Q&A With Larry Lang, Artistic Director of the Arizona Chinese New Year Festival

Jan. 28, 2016


Since the first Arizona Chinese New Year Festival, held at the UA in 2010, Larry Lang, program manager at the Confucius Institute at the UA, has served as the artistic director for the event.

This year's festival will celebrate the Year of the Monkey and will feature more than 200 local and international artists, including a Peking opera singer, instrumental soloists, kung fu masters and Chinese folk dancers. The festival will be held at Centennial Hall on Sunday at 2 p.m. Tickets are $18 and $15. More information is available on the festival's website.

Lang, a UA alumnus, talked with Lo Que Pasa about his background in business and music, and his experience directing the annual Chinese New Year Festival.

How did you become artistic director for the Arizona Chinese New Year Festival?

Before I ran the Arizona Chinese New Year Festival at Centennial Hall in 2010 with the Confucius Institute, I directed two Tucson Chinese New Year Festivals at the Tucson Convention Center and a "Phoenix Night" show at the Chandler Center for the Arts. Both were well-received. My background as a violinist, composer, conductor, corporation representative, business planner, project manager and "handyman," which perfectly match the role of leading this unique Chinese cultural event in Tucson.

What is something most people don't know about you?

I have two careers in my life. I have been a musician since a very young age and an entrepreneur in project financing since I graduated from the University of Arizona (with a doctorate in musical arts) in 1992. My friends in the two fields don't cross each other often, but I really get benefits from my business experience when directing the Chinese New Year Festival. … As an entrepreneur of project financing, I am used to doing teamwork with groups. For the Arizona Chinese New Year Festival, we invite over 200 – sometimes 300 – performers, from dozens of art groups locally, statewide and internationally. I fortunately have so many friends in the music and arts fields, who have helped and supported me on this project.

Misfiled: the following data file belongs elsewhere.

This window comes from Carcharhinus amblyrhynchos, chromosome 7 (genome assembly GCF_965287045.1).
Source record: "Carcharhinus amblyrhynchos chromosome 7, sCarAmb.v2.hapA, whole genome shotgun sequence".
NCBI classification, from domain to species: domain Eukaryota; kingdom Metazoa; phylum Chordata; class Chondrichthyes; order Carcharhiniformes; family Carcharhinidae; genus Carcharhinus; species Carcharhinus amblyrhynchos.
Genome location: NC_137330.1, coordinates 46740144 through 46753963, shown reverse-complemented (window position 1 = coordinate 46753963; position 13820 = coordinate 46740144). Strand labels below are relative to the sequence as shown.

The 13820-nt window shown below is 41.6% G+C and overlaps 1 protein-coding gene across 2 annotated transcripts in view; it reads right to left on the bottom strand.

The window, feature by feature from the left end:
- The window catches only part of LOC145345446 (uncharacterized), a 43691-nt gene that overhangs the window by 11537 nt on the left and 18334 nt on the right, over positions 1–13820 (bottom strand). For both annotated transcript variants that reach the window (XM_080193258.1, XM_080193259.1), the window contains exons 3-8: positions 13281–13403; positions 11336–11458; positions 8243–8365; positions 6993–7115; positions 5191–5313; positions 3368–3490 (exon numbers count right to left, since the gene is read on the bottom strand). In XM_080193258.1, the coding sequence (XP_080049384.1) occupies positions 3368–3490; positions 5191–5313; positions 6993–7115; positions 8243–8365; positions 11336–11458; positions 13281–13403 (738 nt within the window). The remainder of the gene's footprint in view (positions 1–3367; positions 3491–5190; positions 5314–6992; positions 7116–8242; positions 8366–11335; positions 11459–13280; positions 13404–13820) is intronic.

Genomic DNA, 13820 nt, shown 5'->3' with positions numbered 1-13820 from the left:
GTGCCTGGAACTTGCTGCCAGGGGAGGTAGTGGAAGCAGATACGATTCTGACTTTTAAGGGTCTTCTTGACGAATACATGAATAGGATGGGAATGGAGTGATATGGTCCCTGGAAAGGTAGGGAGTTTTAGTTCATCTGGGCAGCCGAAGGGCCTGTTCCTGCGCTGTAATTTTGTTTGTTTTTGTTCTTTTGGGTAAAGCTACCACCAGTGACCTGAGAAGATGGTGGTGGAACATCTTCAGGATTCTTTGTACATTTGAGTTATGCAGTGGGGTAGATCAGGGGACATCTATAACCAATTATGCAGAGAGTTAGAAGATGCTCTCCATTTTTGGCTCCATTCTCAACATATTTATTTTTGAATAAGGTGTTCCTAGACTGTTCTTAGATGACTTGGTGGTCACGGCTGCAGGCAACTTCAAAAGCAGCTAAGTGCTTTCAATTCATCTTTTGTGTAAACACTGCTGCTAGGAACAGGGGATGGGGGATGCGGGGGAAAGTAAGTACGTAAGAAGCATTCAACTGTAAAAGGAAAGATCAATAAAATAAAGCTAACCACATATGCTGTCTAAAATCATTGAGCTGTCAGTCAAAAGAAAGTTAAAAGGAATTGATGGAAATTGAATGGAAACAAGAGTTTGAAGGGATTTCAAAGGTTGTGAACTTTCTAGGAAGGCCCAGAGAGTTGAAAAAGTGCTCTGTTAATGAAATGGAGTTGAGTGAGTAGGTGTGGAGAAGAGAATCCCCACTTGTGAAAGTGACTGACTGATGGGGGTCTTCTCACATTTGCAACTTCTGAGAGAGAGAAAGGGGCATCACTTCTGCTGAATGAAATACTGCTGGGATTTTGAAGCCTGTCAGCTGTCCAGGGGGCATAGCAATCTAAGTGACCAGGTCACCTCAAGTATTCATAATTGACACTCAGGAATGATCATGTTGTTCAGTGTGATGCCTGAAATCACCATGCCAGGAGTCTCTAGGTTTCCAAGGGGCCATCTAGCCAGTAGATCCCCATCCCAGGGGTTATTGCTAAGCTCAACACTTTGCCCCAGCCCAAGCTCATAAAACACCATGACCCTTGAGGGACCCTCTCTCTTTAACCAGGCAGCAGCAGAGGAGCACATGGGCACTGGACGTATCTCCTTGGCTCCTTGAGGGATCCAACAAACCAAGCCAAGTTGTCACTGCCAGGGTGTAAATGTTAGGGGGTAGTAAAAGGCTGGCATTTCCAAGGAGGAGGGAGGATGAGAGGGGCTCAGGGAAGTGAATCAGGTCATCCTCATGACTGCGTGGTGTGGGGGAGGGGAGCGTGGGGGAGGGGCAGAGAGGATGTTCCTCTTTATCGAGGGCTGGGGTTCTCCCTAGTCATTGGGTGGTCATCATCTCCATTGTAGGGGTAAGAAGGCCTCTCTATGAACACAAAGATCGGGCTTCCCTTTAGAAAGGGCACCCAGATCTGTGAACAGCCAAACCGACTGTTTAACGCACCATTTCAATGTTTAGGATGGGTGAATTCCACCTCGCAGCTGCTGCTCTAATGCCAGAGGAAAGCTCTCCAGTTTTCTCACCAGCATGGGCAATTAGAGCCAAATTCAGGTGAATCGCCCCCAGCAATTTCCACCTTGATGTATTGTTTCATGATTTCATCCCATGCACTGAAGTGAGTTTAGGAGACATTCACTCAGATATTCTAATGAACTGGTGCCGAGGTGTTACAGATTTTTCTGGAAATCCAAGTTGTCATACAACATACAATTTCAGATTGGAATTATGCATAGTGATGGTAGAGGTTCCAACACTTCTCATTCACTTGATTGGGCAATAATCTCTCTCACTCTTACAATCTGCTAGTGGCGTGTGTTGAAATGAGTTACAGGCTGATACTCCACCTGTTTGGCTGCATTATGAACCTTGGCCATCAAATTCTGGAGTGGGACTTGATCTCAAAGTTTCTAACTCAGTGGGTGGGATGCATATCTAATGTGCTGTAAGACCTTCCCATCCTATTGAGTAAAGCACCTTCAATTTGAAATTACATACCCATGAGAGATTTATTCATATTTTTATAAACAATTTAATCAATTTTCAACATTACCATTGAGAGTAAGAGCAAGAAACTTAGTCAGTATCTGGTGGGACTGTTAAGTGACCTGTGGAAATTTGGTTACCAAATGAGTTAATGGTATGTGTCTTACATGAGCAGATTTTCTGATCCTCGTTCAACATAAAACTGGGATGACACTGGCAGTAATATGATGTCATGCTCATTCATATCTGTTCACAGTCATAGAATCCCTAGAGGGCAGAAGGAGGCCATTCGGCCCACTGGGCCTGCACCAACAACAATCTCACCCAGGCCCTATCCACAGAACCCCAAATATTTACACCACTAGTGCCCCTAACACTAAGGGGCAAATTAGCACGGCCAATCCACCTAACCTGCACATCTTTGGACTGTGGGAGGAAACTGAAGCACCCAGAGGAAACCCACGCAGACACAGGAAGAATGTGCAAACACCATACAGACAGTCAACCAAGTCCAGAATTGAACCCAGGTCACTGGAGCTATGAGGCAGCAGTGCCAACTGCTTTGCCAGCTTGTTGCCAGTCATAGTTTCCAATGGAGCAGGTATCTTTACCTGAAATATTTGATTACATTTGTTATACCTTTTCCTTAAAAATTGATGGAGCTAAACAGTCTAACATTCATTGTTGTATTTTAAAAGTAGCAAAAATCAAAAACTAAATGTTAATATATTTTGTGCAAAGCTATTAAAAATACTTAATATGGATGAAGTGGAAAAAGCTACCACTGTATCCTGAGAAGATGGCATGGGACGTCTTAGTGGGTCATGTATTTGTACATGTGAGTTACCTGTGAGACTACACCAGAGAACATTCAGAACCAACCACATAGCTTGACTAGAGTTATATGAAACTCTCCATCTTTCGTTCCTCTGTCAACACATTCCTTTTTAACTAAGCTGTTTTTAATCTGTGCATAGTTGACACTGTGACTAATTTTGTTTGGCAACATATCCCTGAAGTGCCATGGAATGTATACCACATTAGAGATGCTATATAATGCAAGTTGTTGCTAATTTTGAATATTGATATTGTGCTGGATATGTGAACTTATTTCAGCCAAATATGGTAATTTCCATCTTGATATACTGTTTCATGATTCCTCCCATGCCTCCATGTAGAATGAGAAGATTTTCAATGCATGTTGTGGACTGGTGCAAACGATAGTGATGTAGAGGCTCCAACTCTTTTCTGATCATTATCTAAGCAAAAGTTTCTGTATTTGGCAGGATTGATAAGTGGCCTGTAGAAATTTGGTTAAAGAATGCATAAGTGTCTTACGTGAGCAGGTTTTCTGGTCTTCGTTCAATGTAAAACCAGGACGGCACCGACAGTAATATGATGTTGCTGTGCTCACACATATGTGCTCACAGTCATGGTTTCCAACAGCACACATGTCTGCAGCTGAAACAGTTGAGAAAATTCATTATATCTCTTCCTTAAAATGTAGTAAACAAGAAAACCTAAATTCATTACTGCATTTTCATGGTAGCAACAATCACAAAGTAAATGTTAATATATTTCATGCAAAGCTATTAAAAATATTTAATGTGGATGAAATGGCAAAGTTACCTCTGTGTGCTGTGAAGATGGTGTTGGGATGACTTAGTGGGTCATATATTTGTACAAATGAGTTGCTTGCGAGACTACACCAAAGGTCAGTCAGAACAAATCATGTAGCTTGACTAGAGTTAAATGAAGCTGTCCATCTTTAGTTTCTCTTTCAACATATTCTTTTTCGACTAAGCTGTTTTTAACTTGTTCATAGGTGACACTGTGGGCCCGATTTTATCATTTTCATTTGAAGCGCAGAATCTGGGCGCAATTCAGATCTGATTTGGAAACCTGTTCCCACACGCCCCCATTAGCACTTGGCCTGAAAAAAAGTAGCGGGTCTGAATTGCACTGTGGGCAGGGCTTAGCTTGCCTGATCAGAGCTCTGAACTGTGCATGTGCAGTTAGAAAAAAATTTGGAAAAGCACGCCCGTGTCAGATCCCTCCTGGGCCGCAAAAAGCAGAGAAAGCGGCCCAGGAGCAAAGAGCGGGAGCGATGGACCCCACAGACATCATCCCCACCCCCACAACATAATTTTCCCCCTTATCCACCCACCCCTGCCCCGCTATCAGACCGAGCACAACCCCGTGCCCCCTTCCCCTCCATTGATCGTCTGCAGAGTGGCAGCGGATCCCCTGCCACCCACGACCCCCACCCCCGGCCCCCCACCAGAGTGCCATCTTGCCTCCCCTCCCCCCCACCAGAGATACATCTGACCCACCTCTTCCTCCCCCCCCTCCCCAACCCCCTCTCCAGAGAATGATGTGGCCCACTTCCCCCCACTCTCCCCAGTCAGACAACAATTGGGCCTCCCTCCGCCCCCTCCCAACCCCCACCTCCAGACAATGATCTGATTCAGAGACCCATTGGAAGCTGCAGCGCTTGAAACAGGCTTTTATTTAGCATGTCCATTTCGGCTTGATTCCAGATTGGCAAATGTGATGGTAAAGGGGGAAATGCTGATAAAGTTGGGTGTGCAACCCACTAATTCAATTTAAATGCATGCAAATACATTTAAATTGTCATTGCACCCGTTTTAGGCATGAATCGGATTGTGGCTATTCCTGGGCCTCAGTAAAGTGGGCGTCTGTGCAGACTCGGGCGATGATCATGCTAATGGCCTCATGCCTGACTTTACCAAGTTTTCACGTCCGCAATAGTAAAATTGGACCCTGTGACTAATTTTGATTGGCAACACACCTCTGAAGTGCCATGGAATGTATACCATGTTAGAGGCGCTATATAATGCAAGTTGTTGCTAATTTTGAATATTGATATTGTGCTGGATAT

What got you started in music?

My older brother is a violinist from Beijing, China, so my parents got me a one-quarter-size violin when I was 6.

You composed a cinematic score for a Jet Li movie. How did that happen and what was that experience like? 

I was introduced to Jet Li via a friend when he finished his movie ("Bi-Xue-Zhu-Guang") and was looking for a composer for the movie's music. It is a tragedy story from Qing Dynasty so I used a string orchestra – violin, viola, cello and bass – and Chinese instruments of erhu, pipa, dizi and suona to present the dramatic feeling of fights.

How does the Confucius Institute involve young people in the Arizona Chinese New Year Festival?

CIUA (Confucius Institute at the UA) has established seven Confucius Classrooms (to support teaching and learning of the Chinese culture and language) in local public schools and districts. CIUA supports the classroom with textbooks, teachers, classroom materials and cultural activities. We have invited some students to present their Chinese language level at our Chinese New Year Festival, and we will send our musicians, kung fu masters and teachers to the classroom for their celebration activities of the Chinese New Year.

What would you say your biggest professional accomplishment is thus far?

It is hard to say "biggest," so let me say something I like most in different projects. I label myself an ambassador of culture between the USA and China, to bridge the people, the business and the cultures. I have composed a symphonic suite of "Dream of the Red Chamber" (a novel about the Qing Dynasty) based on Wang Liping's TV series under the same title and presented its world premiere at UA Crowder Hall with the Arizona Symphony Orchestra, Arizona Choir and Tucson Sino Choir. It was two sold-out concerts. To promote Chinese culture in the USA, I have directed the Arizona Chinese New Year Festival at Centennial Hall since 2010, which became an international, cultural event for the UA campus and Tucson communities.

What else should people know about you?

I like the "bridging" work and I like the diversity of colors of our community. People say that Tucson is a multicultural melting pot. Communication is the key to better understanding and a better world. As a musician and artist, I love being part of it.